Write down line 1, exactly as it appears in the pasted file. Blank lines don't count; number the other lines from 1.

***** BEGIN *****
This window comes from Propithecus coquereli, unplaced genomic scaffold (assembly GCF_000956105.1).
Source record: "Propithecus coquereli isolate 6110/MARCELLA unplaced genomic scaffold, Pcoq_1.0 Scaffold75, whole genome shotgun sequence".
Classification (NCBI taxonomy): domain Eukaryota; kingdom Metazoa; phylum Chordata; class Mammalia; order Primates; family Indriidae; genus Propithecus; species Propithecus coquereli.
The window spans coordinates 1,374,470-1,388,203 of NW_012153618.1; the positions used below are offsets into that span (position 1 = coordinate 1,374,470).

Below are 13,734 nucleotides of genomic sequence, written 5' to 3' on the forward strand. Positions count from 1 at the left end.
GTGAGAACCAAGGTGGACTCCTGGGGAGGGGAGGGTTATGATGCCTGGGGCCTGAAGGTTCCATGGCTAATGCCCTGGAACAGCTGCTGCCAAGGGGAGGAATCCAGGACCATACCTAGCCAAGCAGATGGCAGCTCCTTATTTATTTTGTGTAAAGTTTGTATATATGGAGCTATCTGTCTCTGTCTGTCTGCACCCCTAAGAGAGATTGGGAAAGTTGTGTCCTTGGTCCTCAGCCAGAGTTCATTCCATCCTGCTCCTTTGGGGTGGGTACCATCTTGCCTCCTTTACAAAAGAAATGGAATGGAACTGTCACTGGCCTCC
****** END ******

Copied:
This window comes from Propithecus coquereli, unplaced genomic scaffold (assembly GCF_000956105.1).